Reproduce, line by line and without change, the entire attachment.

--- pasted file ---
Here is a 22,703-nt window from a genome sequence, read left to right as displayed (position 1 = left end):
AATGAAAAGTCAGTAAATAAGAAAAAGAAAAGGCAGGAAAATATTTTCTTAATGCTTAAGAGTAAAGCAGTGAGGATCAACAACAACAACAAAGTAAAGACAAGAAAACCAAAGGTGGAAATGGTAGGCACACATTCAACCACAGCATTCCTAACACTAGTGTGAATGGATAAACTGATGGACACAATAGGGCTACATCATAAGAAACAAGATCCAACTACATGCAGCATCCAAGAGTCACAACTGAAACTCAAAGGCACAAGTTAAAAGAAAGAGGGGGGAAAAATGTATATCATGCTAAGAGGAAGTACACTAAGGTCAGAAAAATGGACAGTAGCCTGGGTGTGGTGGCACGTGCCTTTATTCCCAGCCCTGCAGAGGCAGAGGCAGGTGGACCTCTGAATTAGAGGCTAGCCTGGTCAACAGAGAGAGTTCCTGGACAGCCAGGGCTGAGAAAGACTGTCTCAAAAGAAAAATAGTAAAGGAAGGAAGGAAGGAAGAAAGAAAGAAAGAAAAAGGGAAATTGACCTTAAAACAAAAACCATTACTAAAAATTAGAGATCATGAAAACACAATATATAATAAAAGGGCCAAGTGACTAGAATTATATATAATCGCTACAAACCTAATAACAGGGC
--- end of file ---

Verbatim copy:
Here is a 22,703-nt window from a genome sequence, read left to right as displayed (position 1 = left end):
AATGAAAAGTCAGTAAATAAGAAAAAGAAAAGGCAGGAAAATATTTTCTTAATGCTTAAGAGTAAAGCAGTGAGGATCAACAACAACAACAAAGTAAAGACAAGAAAACCAAAGGTGGAAATGGTAGGCACACATTCAACCACAGCATTCCTAACACTAGTGTGAATGGATAAACTGATGGACACAATAGGGCTACATCATAAGAAACAAGATCCAACTACATGCAGCATCCAAGAGTCACAACTGAAACTCAAAGGCACAAGTTAAAAGAAAGAGGGGGGAAAAATGTATATCATGCTAAGAGGAAGTACACTAAGGTCAGAAAAATGGACAGTAGCCTGGGTGTGGTGGCACGTGCCTTTATTCCCAGCCCTGCAGAGGCAGAGGCAGGTGGACCTCTGAATTAGAGGCTAGCCTGGTCAACAGAGAGAGTTCCTGGACAGCCAGGGCTGAGAAAGACTGTCTCAAAAGAAAAATAGTAAAGGAAGGAAGGAAGGAAGAAAGAAAGAAAGAAAAAGGGAAATTGACCTTAAAACAAAAACCATTACTAAAAATTAGAGATCATGAAAACACAATATATAATAAAAGGGCCAAGTGACTAGAATTATATATAATCGCTACAAACCTAATAACAGGGC